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--PONTYPOOL POLICE COURT.

MONDAY.

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j BLAIJTA POLICE COURT. I'•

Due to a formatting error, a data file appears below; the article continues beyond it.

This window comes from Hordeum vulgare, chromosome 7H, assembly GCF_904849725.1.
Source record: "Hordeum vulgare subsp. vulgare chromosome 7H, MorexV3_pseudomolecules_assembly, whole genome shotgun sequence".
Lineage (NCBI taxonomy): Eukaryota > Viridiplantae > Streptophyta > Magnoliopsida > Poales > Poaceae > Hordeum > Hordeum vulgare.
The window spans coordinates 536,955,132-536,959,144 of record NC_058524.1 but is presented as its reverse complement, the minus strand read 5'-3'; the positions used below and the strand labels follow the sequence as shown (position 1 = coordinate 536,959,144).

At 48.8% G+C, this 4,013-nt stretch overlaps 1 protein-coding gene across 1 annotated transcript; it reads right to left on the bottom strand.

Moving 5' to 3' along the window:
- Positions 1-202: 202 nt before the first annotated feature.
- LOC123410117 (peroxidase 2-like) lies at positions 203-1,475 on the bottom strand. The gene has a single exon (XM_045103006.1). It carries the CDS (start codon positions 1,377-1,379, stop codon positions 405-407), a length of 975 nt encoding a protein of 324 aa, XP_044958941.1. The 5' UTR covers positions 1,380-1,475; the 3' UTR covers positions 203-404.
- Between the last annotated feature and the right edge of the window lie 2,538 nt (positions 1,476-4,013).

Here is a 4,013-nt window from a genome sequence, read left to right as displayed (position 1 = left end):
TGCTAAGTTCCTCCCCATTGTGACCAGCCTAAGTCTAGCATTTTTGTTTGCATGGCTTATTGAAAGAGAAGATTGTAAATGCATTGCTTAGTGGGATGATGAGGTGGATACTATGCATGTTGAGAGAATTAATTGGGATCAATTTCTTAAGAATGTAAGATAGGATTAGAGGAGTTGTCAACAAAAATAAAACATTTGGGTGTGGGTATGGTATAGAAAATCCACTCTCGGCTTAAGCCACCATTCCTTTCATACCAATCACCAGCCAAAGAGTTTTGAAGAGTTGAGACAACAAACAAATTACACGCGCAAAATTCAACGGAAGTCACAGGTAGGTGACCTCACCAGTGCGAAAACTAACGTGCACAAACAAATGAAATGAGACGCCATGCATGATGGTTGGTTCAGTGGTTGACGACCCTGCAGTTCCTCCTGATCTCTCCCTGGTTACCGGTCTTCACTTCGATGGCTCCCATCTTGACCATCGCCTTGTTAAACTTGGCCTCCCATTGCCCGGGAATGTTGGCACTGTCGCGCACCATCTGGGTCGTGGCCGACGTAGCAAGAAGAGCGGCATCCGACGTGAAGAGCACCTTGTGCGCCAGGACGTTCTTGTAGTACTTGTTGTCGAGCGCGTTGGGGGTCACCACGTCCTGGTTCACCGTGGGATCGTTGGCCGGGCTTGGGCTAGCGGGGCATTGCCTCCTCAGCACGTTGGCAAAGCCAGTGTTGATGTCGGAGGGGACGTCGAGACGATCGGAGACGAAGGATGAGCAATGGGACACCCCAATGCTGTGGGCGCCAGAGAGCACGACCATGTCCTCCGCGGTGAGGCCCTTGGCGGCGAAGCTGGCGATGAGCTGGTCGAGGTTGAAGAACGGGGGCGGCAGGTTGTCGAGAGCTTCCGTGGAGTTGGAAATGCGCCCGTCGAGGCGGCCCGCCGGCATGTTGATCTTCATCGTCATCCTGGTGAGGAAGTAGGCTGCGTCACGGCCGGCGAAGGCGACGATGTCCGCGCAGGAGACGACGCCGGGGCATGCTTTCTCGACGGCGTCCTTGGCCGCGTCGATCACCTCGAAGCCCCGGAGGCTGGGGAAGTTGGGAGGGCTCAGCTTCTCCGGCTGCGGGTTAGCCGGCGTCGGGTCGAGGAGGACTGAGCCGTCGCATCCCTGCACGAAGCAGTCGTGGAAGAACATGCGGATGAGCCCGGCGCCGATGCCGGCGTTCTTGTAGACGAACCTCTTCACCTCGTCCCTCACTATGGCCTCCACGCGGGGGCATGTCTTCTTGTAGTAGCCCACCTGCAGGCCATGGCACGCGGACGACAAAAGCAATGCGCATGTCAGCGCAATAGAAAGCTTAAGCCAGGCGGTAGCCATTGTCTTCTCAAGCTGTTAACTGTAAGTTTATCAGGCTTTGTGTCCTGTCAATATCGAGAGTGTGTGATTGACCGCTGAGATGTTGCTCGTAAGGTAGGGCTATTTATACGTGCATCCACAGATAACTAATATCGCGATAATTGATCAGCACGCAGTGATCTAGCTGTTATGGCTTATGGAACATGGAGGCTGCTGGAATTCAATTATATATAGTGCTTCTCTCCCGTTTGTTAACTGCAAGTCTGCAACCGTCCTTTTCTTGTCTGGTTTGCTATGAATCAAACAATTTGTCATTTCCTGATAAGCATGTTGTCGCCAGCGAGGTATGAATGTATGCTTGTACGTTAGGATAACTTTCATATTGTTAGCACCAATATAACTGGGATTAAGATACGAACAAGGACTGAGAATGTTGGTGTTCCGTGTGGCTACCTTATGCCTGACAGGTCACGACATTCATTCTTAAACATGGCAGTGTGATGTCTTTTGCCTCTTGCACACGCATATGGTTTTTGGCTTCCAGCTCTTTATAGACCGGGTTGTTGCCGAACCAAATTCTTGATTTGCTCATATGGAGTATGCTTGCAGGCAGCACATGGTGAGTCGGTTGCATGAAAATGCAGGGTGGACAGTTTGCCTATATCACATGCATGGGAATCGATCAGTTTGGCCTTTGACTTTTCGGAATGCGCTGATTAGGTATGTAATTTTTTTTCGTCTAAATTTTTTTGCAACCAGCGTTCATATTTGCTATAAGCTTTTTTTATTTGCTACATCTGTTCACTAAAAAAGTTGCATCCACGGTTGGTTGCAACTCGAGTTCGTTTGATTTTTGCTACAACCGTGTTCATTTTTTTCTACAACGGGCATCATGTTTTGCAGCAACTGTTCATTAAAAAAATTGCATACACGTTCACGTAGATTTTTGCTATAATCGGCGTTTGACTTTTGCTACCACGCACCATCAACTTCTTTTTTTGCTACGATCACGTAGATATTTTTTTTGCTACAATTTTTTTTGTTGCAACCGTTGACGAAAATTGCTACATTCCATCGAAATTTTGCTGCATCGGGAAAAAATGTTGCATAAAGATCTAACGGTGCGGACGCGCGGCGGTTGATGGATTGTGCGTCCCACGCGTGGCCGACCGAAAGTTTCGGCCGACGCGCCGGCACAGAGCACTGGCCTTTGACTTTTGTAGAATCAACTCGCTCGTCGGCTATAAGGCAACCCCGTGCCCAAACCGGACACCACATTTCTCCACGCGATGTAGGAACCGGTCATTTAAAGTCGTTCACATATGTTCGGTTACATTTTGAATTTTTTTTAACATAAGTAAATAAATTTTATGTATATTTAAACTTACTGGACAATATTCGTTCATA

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j BLAIJTA POLICE COURT. • FRIDAY. Before Dr. W. E. WILLIAMS (in the chair), and Mr. JAMES PHILLIPS. DRUNK. James Bateman, collier, Abertillery, who did Dot appear, was charged with being drunk and riotous on the 21st ult., and was fined 10s. George Minion, Blaina, was likewise summoned for a similar offence, on the 12th of December, and being his first appearance he was only fined 58. A DIRTY GROUP. Arthur Bond, George Maker, David Matthews, John Smith, James Matthews, and John Osborne, all whom appeared in court in a most dirty and untidy condition, were charged with vagrancy by lodging in the works at Ebbw Yale, on the 17th inst.—P.C. Grey said that in com- pany with P.C. Evans, he visited the Llandavel Coke Ovens, where they found the defendants sleeping in and out of the coke ovens.—Defen- dants were committed to Usk Gaol for 7 days with hard labour. THE NOBLE ART. Jeremiah Cowhig, William J. Lewis, Thomas Cowhigr, and George Meridith. young men, Aber- tillery, were charged with a breach of the peace by fighting at Abertillery on the 21st of Nov.— P.C. Watkins said that in company with P.C Rowlands, he found the four defendants fighting in Church-street. Two of the defendants were locked up. Their conduct was very bad.—De- fendants pleaded guilty, and were fined £1 each, or 14 days. IN DOUBLE TROUBLE. James Lane of Aberbeeg, was charged with trespassing on the Great Western Railway at Aberbeeg, and also with using profane and obscene language at the railway station at Aber- beeg, on the 24th of October.—Mr. Waddington, solicitor, Usk, appeared to prosecute for the Railway Company.—Mr. A. Evans, station- master at Aberbeeg, said that the defendant wanted to fight with other men, and interfered with the railway officials.-A ticket collector stated that defendant threatened him whilst he was collecting tickets.—Defendant, who did not appear, was fined Jtl and costs in each case. CRUELTY TO A HORSE. John Williams, haulier, Nantyglo, was charged with working a horse in an unfit state on the 17th of November. Inspector Lockwood. R.S.P.C.A., Cardiff, said that on the day i:, question he was at Nantyglo, and saw defendant working a very old bay horse, which was pulling an empty -tram. He noticed that the mare COUKI scarcely get along. The animal was staggering from side to side from weakness. He afterwards examined the mare, and found it suffering from diseased hocks, and it was in a general bad state of health.—John Chilton, contractor, Nantyglo, was also charged with cruelty to the horse ii, question by causing it to be worked in an until state. Chilton said he was very sorry-he ha- made a mistake in buying the old mare. Since the inspector had seen it he had sent it away to be destroyed.—The Bench, under those circum- stances fined Chilton JE1, and Williams 10s. ALLEGED THEFT OF PIGEONS. David Moxley, a lad about 13 years of age, living at Nantyglo, was charged with stealing 10 pigeons, the property of David Parfitt, and lo pigeons, the property of James Butler, at Nantyglo, on the 22nd of October last.—Mr. T. G. Powell, solicitor, defended.—David Parfitt said that his pigeon cot was broken into on the 22nd of October and 10 pigeons stolen.—Cross- examined by Mr. Powell: He went to the houses of persons named Meyrick and Roberts to look for the pigeons, and found some of the pigeons on the premises belonging to him and Butler. He could not give any reason why he bad not summoned Meyrick and Roberts.—P.S. McGrath said that on the 24th of October he received information of the loss of the pigeons. He went to Meyrick's house and found two pigeons there, and upon going to Roberts' house found 13 pigeons in a coop. He then went to defendant's (Moxley) house, and enquired whether they had any pigeons on the premises, and they answered No." He afterwards found on their premises two live and three dead pigeons. Butler identified one as belonging to him. Defendant told him that he had trapped the pigeons.—By Mr. Powell: He had directed this prosecu- tion. He did not summons Meyrick and Roberts because they said the pigeons were given them by Moxley.-Rieliai,di Roberts, a boy of 13. said that the defendant had given him several pairs of pigeons to give to David Meyrick. Defendant had given him a lot before this.-James Butler gave evidence that when searching for the Eigeons with the sergeant he found one pigeon elonging to him at Moxley's. His name was stamped on the wing of the bird, inside.-For the defence, Mr. Powell called a Miss Richards, music teacher, who said that on the night of the 22nd of October she went to the hoiise of defen- dant's parents at a quarter to six in order to five music lessons to David Moxiey and another oy, named Peters. She saw David Moxley then. He was dirty, having just come home from the colliery. She directed him to get clean, and to take his lesson after Peters. At 7 o'clock he came, and from that time to eight was engaged with his lesson.—John Peters said that he was with David Moxley in the house from about six o'clock until half-past nine.—By the Bench He went out from half past nine, returning about 11. He and Moxley slept together that night.-David Williams said he saw Roberts and Meyrick going down the road with something under their coats, and when by David Moxley's house they holloaed. He watched them going to the back of Roberts's house.—Mr. Powell having addressed the Bench, the Chairman stated that he and his colleague were of opinion that the defendant had stolen the pigeons, but in consideration of his youth, and its being the first. offence, he would be bound over in the sum of to to appear here for i udsment if called upon. v A SWEET TEMPTATION. William Williams, a young collier, living at Nantyglo, was charged with stealing sweets on the 16th of December from out of an automatic sweet machine at the Railway Station, Nantyglo. —Mr. T. G. Powell, solicitor, appeared for the defendant, and pleaded guilty. J. Leicester, an employee of the Sweet Automatic Company, stated that in consequence 01 so much stealing from the sweet machines by persons using pieces of tin, &c., the size of a penny to get the sweets out, ne was put to w £ tcl* the station, Nantyglo, with the result that he caught the defendant in the act of stealing some sweets by inserting a piece of round tin. Mr. Powell here said that there were other ooysabout the station, and the defendant was ottered one of these pieces of tin, and told that 1 he dropped it in the slot of the machine he could get a sweet out, The defendant foolishly was tempted to do so. He would hand in testimonials of characterfrom He would hand in testimonials of cbaracterfrom Mr. Thomas Morgan, manager, Coalbrookvale also Mr. Thomas, the underground manager, and others.-Defendant was bound over in the sum of jE5 to come up for judgment when called upon. A COWARDLY FELLOW. Fred Tiley, of AbertiHery was charged with assaulting Sarah Gonnicott o the 22nd October last.—Defendant failed to+ appear at the last court. — Complainant stated that defendant struck her in the mouth a very violent blow on the 24th of October.—Defendant said that he lived in apartments with the complainant She aggravated him by calling him and bis wife bad names, and he struck her in his temper. Fined Jbl. INSUFFICIENT EVIDENCE. Ruth Watkins, single woman, Blaina sum- moned James Evans to shew cause, &<•—jDefen dant did not appear.—Complainant, upon being asked if she had anybody to give evidence, said she had not brought anyone, but could do so, and the case was adjourned for a month. WORKMEN AT VARIANCE. Charles Brown, timberman, Blaina was charged with assaulting Charles Young, labourer, on the 11th of December.—t-omplainant said they were working near each other m the same pit, and hud a few high words, when defendant struck him a violent biow on the eye, causing it to dis- colour.-Defei,dant admitted the offence, but said that Young got him in a bad temper.—Fined 10s. MARRIAGE A FAILURE. Albert TtdkeraL, was charged with neglecting to support his w'ire, ousan 1 ulkeral. Both were young people.Complainant stated that she had been married to defendant two years next June. He went away from her in September last. He had left her .several times before, and she had tried to live with him, but had failed. He was very often like a man out of his mind.—The Clerk (to defendant) Why is it you don't support your wife.—Defendant: I am quite willing to do so if she will come from her father and mother.—-The Clerk: The same old grievance again. (Laughter.)—The complain- ant: I should have nowhere else to go. We had apartments once, but his bad behaviour got us turned out.-Dr. Williams (to defendant): Have you a home to take your wife to now ?—Defen- dant No, sir I have broken up my home, but I am willing to see about getting apartments.— Complainant (Passionatel I won't put up with nim any more.—Dr. Williams You must I understand that he is your husband, and you have to follow him. We will adjourn the case for & month to see if you cannot arrange matters. CRUELTY TO A HORSE. James Winstone, haulier, Abertillery, was charged with cruelty to a horse at the Tillery Colliery, Abertillery, on the 3rd inst.—Defen- dant admitted kioking the horse.—John Handy, overman, appeared for the Company.—Defen- dant was fined 10s. DRU^K„^ND RIOTOUS. William Darby, or Blaina, was charged with being drunk and riotous, at Blaina on the 16th November, and was imedjEl. Samuel Bird, Thnmas Price, James Cody, and Frank King were each charged with a similar offence, and fined 10s. each. INDECENCY. Nathaniel Gobi plasterer, of Abertillery, was charged with indecently exposing himself on the highway at Abertillery on the 26th of November. -1>.C. Watkins proved the case, and addec; t, he had previously cautioned the defendant < the same offence.-Fined 10s. ST; ALING COAL. Kate Hillings was charged with stealing e, on the 21st of November, the property of Mess Lancaster, Spier and Co., Cwmtiliery, and fined 10s. A TRANSFER REFUSED. Application for the transfer of a licence 1 Mrs. Hanney, Commercial Hotel, Abertiilerj. Mrs. Candina Thomas was made to the Rt-; It transpired that Mrs. Thomas had a husb.f living, named Ellis Thomas.—Supt. Paik addressing Mrs. Thomas, said it was unusual i< grant licences to married women, and he regretted to state that owing to the bad record of her husband at that Court, he felt he must object.— Dr. Williatns The bad reputation and miscon- duct of your husband is still fresh in the miud Ic," the Cowrt. He has been here three or lorn times, and the Bench do not see their way cxea. to grant the charge of such a house to him. have a duty to perform on public grounds, ,1 we feel that for the present we must refuse transfer.